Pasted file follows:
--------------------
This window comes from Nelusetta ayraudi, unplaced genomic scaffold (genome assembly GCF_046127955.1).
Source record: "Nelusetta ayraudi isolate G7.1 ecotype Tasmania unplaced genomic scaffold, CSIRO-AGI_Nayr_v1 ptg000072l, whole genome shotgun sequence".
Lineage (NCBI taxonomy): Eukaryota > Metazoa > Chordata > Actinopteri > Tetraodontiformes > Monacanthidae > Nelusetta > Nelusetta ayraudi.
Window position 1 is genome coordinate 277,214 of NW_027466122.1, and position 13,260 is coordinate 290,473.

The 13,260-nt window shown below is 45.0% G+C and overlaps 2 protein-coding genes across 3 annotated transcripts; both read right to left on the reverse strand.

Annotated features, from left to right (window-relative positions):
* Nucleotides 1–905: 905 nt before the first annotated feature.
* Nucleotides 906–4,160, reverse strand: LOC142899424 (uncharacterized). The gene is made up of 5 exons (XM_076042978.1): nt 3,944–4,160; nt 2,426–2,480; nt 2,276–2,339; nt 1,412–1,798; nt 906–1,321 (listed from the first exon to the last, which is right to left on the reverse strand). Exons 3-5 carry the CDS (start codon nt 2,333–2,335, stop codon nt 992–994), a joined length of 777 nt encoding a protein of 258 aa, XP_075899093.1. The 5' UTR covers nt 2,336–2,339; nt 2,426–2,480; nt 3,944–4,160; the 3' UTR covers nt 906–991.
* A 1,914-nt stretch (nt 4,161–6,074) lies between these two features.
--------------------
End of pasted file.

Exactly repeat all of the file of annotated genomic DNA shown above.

This window comes from Nelusetta ayraudi, unplaced genomic scaffold (genome assembly GCF_046127955.1).
Source record: "Nelusetta ayraudi isolate G7.1 ecotype Tasmania unplaced genomic scaffold, CSIRO-AGI_Nayr_v1 ptg000072l, whole genome shotgun sequence".
Lineage (NCBI taxonomy): Eukaryota > Metazoa > Chordata > Actinopteri > Tetraodontiformes > Monacanthidae > Nelusetta > Nelusetta ayraudi.
Window position 1 is genome coordinate 277,214 of NW_027466122.1, and position 13,260 is coordinate 290,473.

The 13,260-nt window shown below is 45.0% G+C and overlaps 2 protein-coding genes across 3 annotated transcripts; both read right to left on the reverse strand.

Annotated features, from left to right (window-relative positions):
* Nucleotides 1–905: 905 nt before the first annotated feature.
* Nucleotides 906–4,160, reverse strand: LOC142899424 (uncharacterized). The gene is made up of 5 exons (XM_076042978.1): nt 3,944–4,160; nt 2,426–2,480; nt 2,276–2,339; nt 1,412–1,798; nt 906–1,321 (listed from the first exon to the last, which is right to left on the reverse strand). Exons 3-5 carry the CDS (start codon nt 2,333–2,335, stop codon nt 992–994), a joined length of 777 nt encoding a protein of 258 aa, XP_075899093.1. The 5' UTR covers nt 2,336–2,339; nt 2,426–2,480; nt 3,944–4,160; the 3' UTR covers nt 906–991.
* A 1,914-nt stretch (nt 4,161–6,074) lies between these two features.